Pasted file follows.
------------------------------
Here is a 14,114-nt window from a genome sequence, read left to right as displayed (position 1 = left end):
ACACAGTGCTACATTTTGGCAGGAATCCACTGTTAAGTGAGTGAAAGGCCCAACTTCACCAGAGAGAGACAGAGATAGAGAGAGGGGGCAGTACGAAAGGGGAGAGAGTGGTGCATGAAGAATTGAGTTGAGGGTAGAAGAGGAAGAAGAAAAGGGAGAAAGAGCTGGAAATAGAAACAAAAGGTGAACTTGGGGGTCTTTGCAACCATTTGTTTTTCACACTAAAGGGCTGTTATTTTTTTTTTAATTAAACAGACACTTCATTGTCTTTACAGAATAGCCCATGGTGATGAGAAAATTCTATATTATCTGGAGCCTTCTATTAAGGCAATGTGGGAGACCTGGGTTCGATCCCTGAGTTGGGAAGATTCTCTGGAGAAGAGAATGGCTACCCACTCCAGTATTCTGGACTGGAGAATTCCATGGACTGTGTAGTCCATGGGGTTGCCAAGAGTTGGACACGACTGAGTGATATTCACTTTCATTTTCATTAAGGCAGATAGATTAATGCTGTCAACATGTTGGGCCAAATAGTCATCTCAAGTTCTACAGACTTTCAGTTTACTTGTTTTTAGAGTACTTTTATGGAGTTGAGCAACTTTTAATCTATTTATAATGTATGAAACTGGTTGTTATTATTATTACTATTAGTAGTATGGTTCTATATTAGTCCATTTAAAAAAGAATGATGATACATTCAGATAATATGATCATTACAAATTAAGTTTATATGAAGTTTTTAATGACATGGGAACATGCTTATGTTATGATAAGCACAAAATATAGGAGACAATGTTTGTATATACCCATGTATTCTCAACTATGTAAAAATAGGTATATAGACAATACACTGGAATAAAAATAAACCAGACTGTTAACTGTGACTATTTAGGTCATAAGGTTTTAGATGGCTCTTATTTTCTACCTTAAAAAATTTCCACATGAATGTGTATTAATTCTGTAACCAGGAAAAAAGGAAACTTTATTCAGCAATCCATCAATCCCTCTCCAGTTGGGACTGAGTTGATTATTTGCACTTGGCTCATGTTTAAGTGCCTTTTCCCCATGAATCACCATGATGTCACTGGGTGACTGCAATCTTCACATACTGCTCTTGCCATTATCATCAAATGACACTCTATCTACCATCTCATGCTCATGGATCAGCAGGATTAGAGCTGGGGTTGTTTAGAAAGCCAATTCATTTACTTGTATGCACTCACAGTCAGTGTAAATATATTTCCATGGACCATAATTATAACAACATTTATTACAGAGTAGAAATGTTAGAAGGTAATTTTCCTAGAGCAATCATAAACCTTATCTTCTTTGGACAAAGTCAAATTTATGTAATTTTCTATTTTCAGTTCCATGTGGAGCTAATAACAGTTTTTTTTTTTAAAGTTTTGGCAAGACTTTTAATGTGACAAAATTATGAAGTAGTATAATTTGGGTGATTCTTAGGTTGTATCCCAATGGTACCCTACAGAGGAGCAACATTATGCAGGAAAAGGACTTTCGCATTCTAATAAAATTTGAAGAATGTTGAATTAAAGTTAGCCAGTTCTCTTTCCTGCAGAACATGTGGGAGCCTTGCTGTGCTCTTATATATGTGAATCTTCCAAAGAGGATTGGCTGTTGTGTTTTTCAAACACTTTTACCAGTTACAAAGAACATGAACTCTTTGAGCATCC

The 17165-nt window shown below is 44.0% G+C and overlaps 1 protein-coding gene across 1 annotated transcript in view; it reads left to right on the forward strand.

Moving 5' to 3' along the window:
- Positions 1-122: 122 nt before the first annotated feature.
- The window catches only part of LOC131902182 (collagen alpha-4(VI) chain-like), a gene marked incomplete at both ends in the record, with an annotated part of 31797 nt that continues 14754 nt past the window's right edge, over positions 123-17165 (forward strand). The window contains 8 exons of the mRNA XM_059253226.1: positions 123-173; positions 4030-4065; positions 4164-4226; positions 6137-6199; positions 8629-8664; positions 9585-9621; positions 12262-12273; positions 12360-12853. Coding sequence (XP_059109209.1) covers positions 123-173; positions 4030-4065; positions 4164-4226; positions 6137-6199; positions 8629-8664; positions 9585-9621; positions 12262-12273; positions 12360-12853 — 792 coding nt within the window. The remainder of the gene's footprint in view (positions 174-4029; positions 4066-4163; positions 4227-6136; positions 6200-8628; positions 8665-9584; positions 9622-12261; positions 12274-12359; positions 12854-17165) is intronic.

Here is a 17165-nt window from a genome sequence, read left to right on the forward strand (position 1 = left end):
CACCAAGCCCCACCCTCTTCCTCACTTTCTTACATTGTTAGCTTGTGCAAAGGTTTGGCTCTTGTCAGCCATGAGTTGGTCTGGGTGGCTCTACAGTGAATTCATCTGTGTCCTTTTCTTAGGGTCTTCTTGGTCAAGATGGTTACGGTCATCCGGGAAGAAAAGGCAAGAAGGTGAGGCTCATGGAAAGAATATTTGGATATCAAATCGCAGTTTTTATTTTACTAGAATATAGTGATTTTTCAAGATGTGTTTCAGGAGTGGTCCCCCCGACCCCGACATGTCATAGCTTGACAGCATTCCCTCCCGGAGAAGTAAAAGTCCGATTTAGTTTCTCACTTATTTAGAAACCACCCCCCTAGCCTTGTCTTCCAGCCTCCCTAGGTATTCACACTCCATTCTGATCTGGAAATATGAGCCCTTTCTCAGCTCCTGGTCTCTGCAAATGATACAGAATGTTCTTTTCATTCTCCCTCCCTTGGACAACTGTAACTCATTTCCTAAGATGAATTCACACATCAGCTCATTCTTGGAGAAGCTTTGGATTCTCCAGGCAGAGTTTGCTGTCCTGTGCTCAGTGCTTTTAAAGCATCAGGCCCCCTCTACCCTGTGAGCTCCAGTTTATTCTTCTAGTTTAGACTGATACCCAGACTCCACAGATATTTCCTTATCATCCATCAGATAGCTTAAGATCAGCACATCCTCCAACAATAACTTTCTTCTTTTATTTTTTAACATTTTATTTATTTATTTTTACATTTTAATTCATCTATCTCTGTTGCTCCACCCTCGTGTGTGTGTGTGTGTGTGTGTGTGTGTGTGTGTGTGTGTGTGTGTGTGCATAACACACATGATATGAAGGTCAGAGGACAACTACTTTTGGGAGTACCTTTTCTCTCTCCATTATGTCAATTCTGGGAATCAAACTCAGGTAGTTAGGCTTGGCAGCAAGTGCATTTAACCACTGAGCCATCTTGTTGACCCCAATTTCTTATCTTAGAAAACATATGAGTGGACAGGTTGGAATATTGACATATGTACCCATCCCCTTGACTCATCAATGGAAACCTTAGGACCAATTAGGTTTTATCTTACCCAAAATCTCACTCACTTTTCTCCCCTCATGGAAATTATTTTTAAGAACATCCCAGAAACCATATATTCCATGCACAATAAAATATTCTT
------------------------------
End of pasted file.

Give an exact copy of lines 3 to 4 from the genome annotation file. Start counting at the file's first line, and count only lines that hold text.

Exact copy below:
The 17165-nt window shown below is 44.0% G+C and overlaps 1 protein-coding gene across 1 annotated transcript in view; it reads left to right on the forward strand.

Moving 5' to 3' along the window: